Faith and Works in Paul and James -- By: C. Ryan Jenkins

Journal: Bibliotheca Sacra
Volume: BSAC 159:633 (Jan 2002)
Article: Faith and Works in Paul and James
Author: C. Ryan Jenkins

Faith and Works
in Paul and James

C. Ryan Jenkins

C. Ryan Jenkins is Director of Sola Gratia Ministries, Montrose, California.

Does James 2:14–26 (especially verse 24) contradict Romans 4 (especially verse 5) with regard to justification by faith, or does it complement Romans 4:1–8? Throughout the centuries commentators have proposed a variety of solutions, while others have expressed perplexity at how to reconcile the passages. Martin Luther, for example, described the Book of James as an “epistle of straw.” Also since only subtle distinctions exist among some of the positions, confusion seems to surround the issue at times.1 Since the doctrine of justification lies at the heart of the gospel, great care and precision are called for in assessing each proposed solution.

This article seeks to evaluate several significant proposed solutions in order to judge their probability in light of seven principles of biblical hermeneutics.2

Proposed Solutions

The following are four different approaches to this question proposed in contemporary theology.

View A

In this view James 2 shows that works are instrumental in a sinner’s justification before God. Those who propose this view assert that James was arguing that a sinner’s acceptance with God depends on both faith and works. When Paul spoke of a justification apart from works in Romans 4, he was speaking only of works of the Old Testament Law, refuting Judaizers by demonstrating that works of the Old Testament are not sufficient to justify a sinner. James, however, was dealing with the works required of all Christians, and was addressing justification in a fuller sense than Paul. James affirmed (no less than Paul did in Romans 2:13) that a person’s acceptance with God depends on both faith and works.3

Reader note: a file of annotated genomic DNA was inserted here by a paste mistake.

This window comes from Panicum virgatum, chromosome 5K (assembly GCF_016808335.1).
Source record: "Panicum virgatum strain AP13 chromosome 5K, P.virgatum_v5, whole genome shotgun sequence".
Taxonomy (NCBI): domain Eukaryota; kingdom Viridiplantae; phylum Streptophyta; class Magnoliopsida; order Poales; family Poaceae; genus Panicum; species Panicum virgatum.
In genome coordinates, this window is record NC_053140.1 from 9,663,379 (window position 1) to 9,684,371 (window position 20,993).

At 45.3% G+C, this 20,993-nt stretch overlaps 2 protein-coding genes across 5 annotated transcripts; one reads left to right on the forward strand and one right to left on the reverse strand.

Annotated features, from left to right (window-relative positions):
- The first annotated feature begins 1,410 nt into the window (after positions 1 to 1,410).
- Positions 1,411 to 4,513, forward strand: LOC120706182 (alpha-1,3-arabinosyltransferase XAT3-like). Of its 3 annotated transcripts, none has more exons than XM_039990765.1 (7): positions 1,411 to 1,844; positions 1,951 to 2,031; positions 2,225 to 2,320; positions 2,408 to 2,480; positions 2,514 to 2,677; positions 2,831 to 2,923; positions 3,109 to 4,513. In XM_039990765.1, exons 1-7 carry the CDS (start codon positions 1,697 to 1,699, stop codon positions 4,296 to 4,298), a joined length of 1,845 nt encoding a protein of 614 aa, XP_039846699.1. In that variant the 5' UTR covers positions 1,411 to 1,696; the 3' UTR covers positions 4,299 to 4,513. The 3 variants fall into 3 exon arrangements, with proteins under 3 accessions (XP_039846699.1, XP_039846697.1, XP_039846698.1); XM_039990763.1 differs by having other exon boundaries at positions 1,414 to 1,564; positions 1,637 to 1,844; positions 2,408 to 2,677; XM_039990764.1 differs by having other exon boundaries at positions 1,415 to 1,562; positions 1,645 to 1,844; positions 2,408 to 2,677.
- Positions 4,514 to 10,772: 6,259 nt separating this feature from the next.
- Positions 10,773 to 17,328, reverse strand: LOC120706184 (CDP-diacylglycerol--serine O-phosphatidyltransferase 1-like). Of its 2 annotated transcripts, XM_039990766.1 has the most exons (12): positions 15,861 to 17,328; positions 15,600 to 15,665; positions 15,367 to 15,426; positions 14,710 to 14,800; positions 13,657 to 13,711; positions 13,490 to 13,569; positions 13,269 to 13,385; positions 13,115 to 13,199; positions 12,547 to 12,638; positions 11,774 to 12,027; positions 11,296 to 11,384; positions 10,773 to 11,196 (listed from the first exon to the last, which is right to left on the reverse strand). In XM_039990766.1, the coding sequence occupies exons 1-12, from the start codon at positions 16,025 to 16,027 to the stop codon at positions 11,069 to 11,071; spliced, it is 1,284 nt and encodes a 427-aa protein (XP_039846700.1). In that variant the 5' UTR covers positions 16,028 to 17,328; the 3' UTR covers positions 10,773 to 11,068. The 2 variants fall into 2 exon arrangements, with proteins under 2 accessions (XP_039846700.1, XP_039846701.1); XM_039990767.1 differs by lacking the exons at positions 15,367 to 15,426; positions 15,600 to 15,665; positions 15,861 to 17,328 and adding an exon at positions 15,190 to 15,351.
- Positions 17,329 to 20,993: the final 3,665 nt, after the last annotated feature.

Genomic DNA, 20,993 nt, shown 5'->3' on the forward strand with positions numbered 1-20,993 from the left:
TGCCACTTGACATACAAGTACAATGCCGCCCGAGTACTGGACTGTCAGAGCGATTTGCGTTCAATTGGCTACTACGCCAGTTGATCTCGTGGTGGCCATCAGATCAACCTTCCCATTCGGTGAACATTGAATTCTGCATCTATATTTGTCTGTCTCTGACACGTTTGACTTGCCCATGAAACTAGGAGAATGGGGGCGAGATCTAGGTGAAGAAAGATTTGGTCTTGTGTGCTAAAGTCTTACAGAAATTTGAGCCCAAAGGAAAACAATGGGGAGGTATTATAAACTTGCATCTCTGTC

View B

In this view Paul was concerned with eternal salvation in Romans 4, while James was dealing with physical deliverance from the devastating effects of sin. James was not addressing unbelievers concerning salvation. He was addressing believers about tempora...

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